Americans officers acknowledge that providing weapons to breakaway rebel groups is not new in counterinsurgency warfare, and that in places where it has been tried before, including the French colonial war in Algeria, the British-led fight against insurgents in Malaya in the early 1950s, and in Vietnam, the effort often backfired, with weapons given to the rebels being turned against the forces providing them. Maj. Gen. Rick Lynch, commander of the Third Infantry Division and leader of an American task force fighting in a wide area between the Tigris and Euphrates rivers immediately south of Baghdad, said at a briefing for reporters on Sunday that no American support would be given to any Sunni group that had attacked Americans. If the Americans negotiating with Sunni groups in his area had “specific information” that the group or any of its members had killed Americans, he said, “The negotiation is going to go like this: ‘You’re under arrest, and you’re going with me.’ I’m not going to go out and negotiate with folks who have American blood on their hands.”

One of the conditions set by the American commanders who met in Baghdad was that any group receiving weapons must submit its fighters for biometric tests that would include taking fingerprints and retinal scans. The American conditions, senior officers said, also include registering the serial numbers of all weapons, steps the Americans believe will help in tracing fighters who use the weapons in attacks against American or Iraqi troops. The fighters who have received American backing in the Amiriya district of Baghdad were required to undergo the tests, the officers said.

The requirement that no support be given to insurgent groups that have attacked Americans appeared to have been set aside or loosely enforced in negotiations with the Sunni groups elsewhere, including Amiriya, where American units that have supported Sunni groups fighting to oust Al Qaeda have told reporters they believe that the Sunni groups include insurgents who had fought the Americans. The Americans have bolstered Sunni groups in Amiriya by empowering them to detain suspected Qaeda fighters and approving ammunition supplies to Sunni fighters from Iraqi Army units.

In Anbar, there have been negotiations with factions from the 1920 Revolution Brigades, a Sunni insurgent group with strong Baathist links that has a history of attacking Americans. In Diyala, insurgents who have joined the Iraqi Army have told reporters that they switched sides after working for the 1920 group. And in an agreement announced by the American command on Sunday, 130 tribal sheiks in Salahuddin met in the provincial capital, Tikrit, to form police units that would “defend” against Al Qaeda.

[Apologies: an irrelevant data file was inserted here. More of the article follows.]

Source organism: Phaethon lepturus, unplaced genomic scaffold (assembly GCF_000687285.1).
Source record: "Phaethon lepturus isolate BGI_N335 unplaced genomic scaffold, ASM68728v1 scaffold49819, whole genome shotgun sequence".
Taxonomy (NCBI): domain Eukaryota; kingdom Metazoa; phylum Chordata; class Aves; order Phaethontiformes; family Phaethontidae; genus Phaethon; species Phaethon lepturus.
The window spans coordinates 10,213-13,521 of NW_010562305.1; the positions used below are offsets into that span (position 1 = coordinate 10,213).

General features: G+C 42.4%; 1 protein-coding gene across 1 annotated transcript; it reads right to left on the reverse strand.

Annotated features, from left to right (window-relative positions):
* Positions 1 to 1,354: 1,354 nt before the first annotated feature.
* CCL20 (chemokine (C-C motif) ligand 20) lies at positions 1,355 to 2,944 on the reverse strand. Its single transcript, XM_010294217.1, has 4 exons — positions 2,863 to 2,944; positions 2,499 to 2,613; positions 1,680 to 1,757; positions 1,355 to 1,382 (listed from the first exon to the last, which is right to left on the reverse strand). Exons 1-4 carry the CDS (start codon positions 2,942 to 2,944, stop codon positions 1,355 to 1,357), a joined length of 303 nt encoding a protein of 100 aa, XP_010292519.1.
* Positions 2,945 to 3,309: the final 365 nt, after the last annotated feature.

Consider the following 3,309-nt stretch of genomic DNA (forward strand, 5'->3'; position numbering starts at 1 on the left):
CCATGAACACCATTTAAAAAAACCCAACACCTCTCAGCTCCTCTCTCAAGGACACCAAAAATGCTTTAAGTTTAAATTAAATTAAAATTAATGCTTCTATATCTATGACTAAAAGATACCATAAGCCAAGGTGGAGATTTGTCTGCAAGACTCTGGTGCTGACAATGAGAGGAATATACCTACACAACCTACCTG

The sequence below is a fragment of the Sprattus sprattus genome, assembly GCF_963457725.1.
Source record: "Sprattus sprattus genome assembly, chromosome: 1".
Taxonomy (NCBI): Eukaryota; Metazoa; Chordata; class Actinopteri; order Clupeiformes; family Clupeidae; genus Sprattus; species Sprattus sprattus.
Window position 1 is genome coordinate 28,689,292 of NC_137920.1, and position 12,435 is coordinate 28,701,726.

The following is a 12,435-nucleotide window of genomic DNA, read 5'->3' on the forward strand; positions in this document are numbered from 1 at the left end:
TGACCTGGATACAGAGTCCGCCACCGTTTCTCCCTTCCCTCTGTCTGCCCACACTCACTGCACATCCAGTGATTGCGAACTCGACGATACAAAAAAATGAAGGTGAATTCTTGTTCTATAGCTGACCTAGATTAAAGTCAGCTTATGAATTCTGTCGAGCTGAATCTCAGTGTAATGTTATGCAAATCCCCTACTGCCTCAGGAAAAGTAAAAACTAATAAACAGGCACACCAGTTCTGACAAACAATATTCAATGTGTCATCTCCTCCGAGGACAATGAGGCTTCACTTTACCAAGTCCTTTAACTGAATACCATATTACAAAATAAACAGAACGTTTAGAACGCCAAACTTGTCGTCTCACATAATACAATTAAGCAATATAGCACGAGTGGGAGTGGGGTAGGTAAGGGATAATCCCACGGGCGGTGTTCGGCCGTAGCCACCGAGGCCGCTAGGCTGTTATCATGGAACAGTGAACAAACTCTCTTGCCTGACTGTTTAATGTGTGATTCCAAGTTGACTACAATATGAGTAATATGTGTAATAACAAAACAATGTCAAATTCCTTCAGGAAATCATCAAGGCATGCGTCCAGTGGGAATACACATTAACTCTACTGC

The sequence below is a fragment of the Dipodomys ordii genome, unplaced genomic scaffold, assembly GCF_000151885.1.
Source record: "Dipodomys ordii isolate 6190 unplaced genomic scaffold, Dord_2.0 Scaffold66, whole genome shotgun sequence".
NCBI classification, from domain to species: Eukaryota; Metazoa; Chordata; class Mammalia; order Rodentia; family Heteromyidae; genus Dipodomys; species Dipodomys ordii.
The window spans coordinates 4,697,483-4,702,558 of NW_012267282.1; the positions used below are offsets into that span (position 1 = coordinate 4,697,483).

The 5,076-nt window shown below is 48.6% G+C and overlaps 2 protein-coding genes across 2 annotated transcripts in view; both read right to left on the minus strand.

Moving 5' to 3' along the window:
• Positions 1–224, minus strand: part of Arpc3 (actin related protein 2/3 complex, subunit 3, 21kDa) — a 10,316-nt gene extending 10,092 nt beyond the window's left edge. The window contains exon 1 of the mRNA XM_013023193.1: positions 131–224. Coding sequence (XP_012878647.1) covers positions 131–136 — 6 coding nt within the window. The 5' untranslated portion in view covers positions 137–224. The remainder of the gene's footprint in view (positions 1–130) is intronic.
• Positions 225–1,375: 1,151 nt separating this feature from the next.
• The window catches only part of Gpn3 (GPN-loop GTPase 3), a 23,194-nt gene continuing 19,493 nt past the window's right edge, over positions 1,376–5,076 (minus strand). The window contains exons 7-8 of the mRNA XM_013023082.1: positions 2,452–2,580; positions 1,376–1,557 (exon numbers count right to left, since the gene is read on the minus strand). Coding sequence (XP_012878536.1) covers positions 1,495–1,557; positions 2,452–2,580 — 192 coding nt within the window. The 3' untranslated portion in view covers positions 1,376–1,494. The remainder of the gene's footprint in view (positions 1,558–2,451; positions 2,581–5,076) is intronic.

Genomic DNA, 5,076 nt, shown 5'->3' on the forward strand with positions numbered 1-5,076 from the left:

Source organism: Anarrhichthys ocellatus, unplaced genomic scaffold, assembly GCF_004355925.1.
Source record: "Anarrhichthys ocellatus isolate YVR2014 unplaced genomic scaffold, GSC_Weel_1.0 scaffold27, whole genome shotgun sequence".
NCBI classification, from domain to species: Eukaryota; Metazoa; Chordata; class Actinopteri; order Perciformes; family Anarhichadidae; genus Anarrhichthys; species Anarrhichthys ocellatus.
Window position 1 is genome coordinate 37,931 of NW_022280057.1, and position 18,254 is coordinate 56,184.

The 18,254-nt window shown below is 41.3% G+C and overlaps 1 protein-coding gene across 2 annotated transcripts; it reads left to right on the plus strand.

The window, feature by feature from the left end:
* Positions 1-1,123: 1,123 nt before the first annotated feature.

General Lynch said American commanders would face hard decisions in choosing which groups to support. “This isn’t a black and white place,” he said. “There are good guys and bad guys and there are groups in between,” and separating them was a major challenge. He said some groups that had approached the Americans had made no secret of their enmity.

“They say, ‘We hate you because you are occupiers’ ” he said, “ ‘but we hate Al Qaeda worse, and we hate the Persians even more.’ ” Sunni militants refer to Iraq’s Shiites as Persians, a reference to the strong links between Iraqi Shiites and the Shiites who predominate in Iran.

An Iraqi government official who was reached by telephone on Sunday said the government was uncomfortable with the American negotiations with the Sunni groups because they offered no guarantee that the militias would be loyal to anyone other than the American commander in their immediate area. “The government’s aim is to disarm and demobilize the militias in Iraq,” said Sadiq al-Rikabi, a political adviser to Mr. Maliki. “And we have enough militias in Iraq that we are struggling now to solve the problem. Why are we creating new ones?”

Despite such views, General Lynch said, the Americans believed that Sunni groups offering to fight Al Qaeda and halt attacks on American and Iraqi forces met a basic condition for re-establishing stability in insurgent-hit areas: they had roots in the areas where they operated, and thus held out the prospect of building security from the ground up. He cited areas in Babil Province where there were “no security forces, zero, zilch,” and added: “When you’ve got people who say, ‘I want to protect my neighbors,’ we ought to jump like a duck on a june bug.”